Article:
The strategy that won the race to the South Pole (for a successful school year)
Two strategies in a race to the South Pole
One team arrived at the South Pole only to find the wind-shipped flags of the other had been planted there 34 days earlier. Then it was a race for their lives, which was also lost. In educating your children or students, are you an Amundsen or a Scott? Story from JimCollins.com (You could even share this story with your kids this week...)
"In October 1911, two teams of adventurers made their final preparations in their quest to be the first people in modern history to reach the South Pole. For one team, it would be a race to victory and a safe return home. For the second team, it would be a devastating defeat, reaching the Pole only to find the wind-whipped flags of their rivals planted 34 days earlier, followed by a race for their lives -- a race that they lost in the end, as the advancing winter swallowed them up. All five members of the second Pole team perished, staggering from exhaustion, suffering the dead-black pain of frostbite, and then freezing to death as some wrote their final journal entries and notes to loved ones back home. It's a near-perfect matched pair. Here we have two expedition leaders -- Roald Amundsen, the winner, and Robert Falcon Scott, the loser -- of similar ages (39 and 43) and with comparable experience. Amundsen and Scott started their respective journeys for the Pole within days of each other, both facing a roundtrip of more than 1,400 miles into an uncertain and unforgiving environment, where temperatures could easily reach 20˚ below zero even during the summer, made worse by gale-force winds. And keep in mind, this was 1911. They had no means of modern communication to call back to base camp -- no radio, no cellphones, no satellite links -- and a rescue would have been highly improbable at the South Pole if they screwed up. One leader led his team to victory and safety. The other led his team to defeat and death. What separated these two men? Why did one achieve spectacular success in such an extreme set of conditions, while the other failed even to survive?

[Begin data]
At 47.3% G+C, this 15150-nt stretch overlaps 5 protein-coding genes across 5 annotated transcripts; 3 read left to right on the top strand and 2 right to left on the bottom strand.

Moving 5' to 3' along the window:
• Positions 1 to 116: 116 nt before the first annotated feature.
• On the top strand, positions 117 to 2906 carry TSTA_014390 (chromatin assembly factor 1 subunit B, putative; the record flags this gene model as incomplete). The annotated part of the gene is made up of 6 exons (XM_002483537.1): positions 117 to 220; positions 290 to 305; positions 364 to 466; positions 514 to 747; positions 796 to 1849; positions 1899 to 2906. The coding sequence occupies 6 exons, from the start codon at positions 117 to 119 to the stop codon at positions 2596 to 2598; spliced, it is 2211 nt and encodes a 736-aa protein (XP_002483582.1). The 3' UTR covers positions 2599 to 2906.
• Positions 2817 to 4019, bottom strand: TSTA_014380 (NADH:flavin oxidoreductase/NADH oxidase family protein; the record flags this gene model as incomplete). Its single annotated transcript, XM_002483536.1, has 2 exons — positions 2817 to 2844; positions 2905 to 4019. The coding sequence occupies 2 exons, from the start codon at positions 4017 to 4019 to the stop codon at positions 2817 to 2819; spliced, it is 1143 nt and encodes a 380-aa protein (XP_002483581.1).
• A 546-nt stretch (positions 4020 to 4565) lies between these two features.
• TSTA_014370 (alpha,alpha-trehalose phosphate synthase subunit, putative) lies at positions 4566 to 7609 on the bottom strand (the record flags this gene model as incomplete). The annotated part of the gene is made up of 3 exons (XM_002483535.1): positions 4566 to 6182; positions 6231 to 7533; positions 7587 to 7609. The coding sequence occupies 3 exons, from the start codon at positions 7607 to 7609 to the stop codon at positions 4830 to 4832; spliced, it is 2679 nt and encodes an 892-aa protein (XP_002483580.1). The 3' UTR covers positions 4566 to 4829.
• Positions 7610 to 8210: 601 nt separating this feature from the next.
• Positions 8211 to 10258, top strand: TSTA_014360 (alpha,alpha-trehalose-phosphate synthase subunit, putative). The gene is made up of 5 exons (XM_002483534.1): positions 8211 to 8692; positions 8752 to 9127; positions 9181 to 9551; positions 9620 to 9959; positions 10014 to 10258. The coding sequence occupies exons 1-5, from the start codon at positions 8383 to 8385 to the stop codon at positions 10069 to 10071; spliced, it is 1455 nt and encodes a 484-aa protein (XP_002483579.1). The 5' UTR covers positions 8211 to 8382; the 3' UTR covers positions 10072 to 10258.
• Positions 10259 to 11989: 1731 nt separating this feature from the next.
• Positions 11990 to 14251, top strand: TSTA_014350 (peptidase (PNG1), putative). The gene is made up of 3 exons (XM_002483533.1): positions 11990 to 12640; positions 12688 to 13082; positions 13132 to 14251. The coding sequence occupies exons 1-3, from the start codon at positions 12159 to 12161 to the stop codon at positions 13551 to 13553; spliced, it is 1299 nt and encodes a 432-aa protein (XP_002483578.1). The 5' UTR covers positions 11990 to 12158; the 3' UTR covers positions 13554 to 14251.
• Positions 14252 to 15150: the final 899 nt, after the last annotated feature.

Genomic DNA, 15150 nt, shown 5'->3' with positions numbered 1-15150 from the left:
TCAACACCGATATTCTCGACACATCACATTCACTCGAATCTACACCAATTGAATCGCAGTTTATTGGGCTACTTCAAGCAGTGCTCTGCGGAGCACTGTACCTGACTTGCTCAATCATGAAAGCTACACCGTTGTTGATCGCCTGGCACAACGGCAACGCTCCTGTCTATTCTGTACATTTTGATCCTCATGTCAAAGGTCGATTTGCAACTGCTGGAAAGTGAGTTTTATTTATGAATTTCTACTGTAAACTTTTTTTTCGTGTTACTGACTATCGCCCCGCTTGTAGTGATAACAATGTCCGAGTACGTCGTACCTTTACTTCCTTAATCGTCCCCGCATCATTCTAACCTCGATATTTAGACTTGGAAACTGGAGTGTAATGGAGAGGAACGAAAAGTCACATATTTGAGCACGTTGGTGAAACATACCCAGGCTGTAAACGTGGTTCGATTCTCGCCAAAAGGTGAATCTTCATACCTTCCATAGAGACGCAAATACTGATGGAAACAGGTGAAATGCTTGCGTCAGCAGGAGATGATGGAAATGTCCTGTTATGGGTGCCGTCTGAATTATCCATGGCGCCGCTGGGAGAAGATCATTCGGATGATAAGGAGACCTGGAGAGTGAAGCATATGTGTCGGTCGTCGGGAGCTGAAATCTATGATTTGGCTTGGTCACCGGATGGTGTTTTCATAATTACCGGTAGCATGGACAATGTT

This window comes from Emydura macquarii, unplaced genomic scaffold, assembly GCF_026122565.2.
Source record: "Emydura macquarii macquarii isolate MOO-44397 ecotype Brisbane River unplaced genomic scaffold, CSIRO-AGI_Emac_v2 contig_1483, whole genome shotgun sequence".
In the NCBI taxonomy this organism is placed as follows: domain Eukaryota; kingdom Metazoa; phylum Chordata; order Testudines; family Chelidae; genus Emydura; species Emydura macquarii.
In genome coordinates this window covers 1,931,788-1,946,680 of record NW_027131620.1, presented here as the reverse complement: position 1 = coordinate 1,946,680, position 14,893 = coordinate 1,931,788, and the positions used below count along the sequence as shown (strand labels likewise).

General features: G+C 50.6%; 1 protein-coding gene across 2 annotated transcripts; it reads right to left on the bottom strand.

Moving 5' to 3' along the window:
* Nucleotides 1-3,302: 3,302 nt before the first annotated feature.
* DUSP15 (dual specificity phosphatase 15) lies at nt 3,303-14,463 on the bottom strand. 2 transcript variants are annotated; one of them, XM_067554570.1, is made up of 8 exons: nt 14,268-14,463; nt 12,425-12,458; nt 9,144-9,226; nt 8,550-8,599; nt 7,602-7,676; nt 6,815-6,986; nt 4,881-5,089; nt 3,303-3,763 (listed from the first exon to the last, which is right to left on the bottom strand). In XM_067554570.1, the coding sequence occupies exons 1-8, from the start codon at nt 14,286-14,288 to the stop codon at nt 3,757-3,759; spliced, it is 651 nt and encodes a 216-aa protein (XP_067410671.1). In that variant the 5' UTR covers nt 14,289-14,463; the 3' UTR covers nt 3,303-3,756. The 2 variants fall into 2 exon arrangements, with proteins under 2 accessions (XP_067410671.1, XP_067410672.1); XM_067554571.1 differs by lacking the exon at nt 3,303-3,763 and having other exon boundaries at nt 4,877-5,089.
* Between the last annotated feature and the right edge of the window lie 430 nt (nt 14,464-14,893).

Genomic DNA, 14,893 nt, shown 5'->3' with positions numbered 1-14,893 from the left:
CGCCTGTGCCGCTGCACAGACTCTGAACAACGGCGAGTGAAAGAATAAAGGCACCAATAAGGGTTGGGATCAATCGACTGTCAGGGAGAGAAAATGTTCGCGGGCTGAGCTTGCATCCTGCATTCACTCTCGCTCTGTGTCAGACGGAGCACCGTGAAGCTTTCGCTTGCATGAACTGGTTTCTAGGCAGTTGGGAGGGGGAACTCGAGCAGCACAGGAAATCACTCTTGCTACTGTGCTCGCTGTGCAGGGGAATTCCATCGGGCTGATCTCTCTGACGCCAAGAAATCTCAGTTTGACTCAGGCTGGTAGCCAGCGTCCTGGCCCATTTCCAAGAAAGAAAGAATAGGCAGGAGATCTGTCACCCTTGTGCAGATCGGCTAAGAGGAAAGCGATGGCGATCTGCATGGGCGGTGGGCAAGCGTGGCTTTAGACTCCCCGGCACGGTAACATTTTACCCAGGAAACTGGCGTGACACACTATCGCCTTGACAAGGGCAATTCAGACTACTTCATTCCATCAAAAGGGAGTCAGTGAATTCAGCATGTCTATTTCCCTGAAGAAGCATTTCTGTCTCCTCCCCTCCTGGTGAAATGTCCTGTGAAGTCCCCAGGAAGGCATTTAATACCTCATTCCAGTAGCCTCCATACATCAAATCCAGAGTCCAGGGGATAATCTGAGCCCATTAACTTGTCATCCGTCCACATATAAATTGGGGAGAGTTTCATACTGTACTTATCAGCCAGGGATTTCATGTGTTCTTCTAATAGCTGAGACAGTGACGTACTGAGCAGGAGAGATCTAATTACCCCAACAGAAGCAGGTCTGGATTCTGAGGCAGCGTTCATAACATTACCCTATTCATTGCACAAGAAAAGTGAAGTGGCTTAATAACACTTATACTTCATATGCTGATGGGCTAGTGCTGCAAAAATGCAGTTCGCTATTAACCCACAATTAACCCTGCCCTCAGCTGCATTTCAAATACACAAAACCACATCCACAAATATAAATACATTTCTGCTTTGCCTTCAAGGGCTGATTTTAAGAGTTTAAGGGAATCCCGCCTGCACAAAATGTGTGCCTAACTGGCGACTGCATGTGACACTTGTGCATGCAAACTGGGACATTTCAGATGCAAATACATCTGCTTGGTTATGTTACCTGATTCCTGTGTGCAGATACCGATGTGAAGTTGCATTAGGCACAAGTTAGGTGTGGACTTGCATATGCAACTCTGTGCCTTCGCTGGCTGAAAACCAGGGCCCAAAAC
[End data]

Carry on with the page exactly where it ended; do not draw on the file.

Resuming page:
Amundsen and Scott achieved dramatically different outcomes not because they faced dramatically different circumstances. In the first 34 days of their respective expeditions, according to Roland Huntford in his superb book The Last Place on Earth, Amundsen and Scott had exactly the same ratio, 56%, of good days to bad days of weather. If they faced the same environment in the same year with the same goal, the causes of their respective success and failure simply cannot be the environment. They had divergent outcomes principally because they displayed very different behaviors. On Dec. 12, 1911, Amundsen and his team reached a point 45 miles from the South Pole. He had no idea of Scott's whereabouts. Scott had taken a different route slightly to the west, so for all Amundsen knew, Scott was ahead of him. The weather had turned clear and calm, and sitting high on the smooth Polar Plateau, Amundsen had perfect ski and sled conditions for the remainder of the journey to the South Pole. Amundsen noted, "Going and surface as good as ever. Weather splendid -- calm with sunshine." His team had journeyed more than 650 miles, carving a path straight over a mountain range, climbing from sea level to over 10,000 feet. And now, with the anxiety of "Where's Scott?" gnawing away, his team could reach its goal within 24 hours in one hard push. And what did Amundsen do? He went 17 miles. Throughout the journey, Amundsen adhered to a regimen of consistent progress, never going too far in good weather, careful to stay far away from the red line of exhaustion that could leave his team exposed, yet pressing ahead in nasty weather to stay on pace. Amundsen throttled back his well-tuned team to travel between 15 and 20 miles per day, in a relentless march to 90˚south. When a member of Amundsen's team suggested they could go faster, up to 25 miles a day, Amundsen said no. They needed to rest and sleep so as to continually replenish their energy. In contrast, Scott would sometimes drive his team to exhaustion on good days and then sit in his tent and complain about the weather on bad days. In early December, Scott wrote in his journal about being stopped by a blizzard: "I doubt if any party could travel in such weather." But when Amundsen faced conditions comparable to Scott's, he wrote in his journal, "It has been an unpleasant day -- storm, drift, and frostbite, but we have advanced 13 miles closer to our goal." Amundsen clocked in at the South Pole right on pace, having averaged 15½ miles per day."
I believe the principle of the Tortoise applies to education, as well--but not to academic/intellectual progress or test scores. It applies to the time and effort you, as the mentor/educator to put in to reading and exploring works of genius together every day. Here's the hard part: Don't go too far beyond the time frame you have designated for this. Even if you both feel you can keep going. This will prevent burnout and keep you and your children curious and craving more. Like Amundsen and Scott, keep a log of what you've done each day. You can make a simple list in a notebook, create your own spreadsheet, or use mine (coming soon). I hope this has been inspiring and helpful to you, and wish you much love (of family and learning) in the 2017-18 school year!